When you’re selling a used car in Nevada, it’s almost always better to do it yourself. Selling a vehicle on your own means you’ll get a lot more money than you would from trading or selling it to a dealer.
If you’re unfamiliar with the process of how to sell a car in Nevada, it can be a little hard to know where to start. For example, what do you need to sell a car in Nevada? Because the laws for selling a vehicle are different in each state, we’ve created this guide to make it easy to understand what you need to do if you’re selling a car in Nevada.
What you need if you’re selling a car privately in Nevada
Things you’ll need:
- The odometer reading – (exactly how many miles are on the car).
- Remember to keep the license plates, and transfer them to your replacement vehicle. If you don’t transfer them to another vehicle, you’ll need to return them to the DMV within 60 days.
Forms to sell a car in Nevada:
- The title – also known as the “pink slip.” It’s the certificate that proves you own the car.
- A Bill of Sale (Form VP-104).
Other things to consider when selling a car in Nevada
Once the sale is complete, Nevada state law requires you to report the sale. You can do this online.
In the process of selling a used car in Nevada, you’ll want to be extra careful when you’re filling out the title—or any other state-issued documents—because any errors, scratch-outs, or white-out will mean you have to fill out a lot of additional paperwork. You will need to use black or blue ink, only.
As the seller, you will sign your name and print your name, and enter the date of sale on the spaces designated for each of those things on the front of the title. Sign your name exactly as it appears on the title. If you’ve changed your name since the title was issued, you’ll still need to sign with the name that is on the title. Be careful that you don’t sign in the ‘Dealer Reassignment’ or similar section—that’s only for authorized dealers. If you’re not the only owner listed on the title, you’ll need to have the other owner sign it, too, in order to legally transfer the car to its new owner.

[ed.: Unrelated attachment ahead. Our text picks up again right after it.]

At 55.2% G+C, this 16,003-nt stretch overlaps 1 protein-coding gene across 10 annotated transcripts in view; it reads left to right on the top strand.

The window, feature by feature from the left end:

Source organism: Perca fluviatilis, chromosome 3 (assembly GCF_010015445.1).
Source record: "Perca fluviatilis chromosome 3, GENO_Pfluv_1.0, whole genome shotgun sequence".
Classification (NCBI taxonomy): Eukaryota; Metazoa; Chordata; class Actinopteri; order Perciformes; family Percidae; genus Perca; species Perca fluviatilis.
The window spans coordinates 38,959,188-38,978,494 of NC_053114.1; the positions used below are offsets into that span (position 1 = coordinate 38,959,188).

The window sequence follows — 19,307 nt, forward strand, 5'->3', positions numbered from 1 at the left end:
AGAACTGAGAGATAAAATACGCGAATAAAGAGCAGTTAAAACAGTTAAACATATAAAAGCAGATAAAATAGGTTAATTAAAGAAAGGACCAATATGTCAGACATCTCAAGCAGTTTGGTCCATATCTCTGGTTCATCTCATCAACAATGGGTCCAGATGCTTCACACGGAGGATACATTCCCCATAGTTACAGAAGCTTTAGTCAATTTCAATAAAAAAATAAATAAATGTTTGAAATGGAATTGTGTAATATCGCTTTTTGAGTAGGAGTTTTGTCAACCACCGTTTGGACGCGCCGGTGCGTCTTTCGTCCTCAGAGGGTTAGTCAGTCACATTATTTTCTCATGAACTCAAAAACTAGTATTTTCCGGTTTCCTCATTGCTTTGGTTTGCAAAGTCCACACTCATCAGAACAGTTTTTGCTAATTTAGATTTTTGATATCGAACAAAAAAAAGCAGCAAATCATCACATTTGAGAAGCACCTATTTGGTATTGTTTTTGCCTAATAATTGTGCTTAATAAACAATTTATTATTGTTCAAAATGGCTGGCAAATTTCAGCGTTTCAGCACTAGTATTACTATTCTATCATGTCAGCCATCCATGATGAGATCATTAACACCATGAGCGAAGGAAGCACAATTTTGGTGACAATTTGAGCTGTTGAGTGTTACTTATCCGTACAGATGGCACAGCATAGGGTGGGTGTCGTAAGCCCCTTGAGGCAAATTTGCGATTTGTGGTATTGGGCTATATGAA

Keep in mind that the title—even though it’s just a piece of paper—is extremely important. If it’s stolen, someone could sign ownership of your car over to themselves or someone else. It’s a good idea to keep the title in a safe place—not with you or in the car—until you’re absolutely ready to sign ownership of the car over to your buyer.
If it’s not listed in the required documents section above, you’re not technically required by law to have a bill of sale, but it’s a good idea—you can just create a document listing the date of sale, purchase price, and any special terms, and both you and the buyer sign it and each keep a copy for your records.
Getting ready to sell your car
Aside from the documentation and transfer process required by the state, there are some other things that can be helpful to consider when you’re preparing to sell your car in Nevada. These things can help you to be more informed and to sell your car more quickly and for a better price.
One of the first things to consider when you decide to list your car for sale is how much to ask for it. This guide covers some of the important factors you’ll want to consider when it comes to pricing, as well as some things you can do to make your car more appealing to buyers.
If you decide you want more help with selling a used car in Nevada, you can also consider using a service such as TRED. When you use TRED to sell a car, you have full support from start to finish, you can sell your car for an average of 30% more than you would get for it from a dealer, and you don’t have to deal with the paperwork—among many other benefits. TRED can also help you sell your leased or financed car!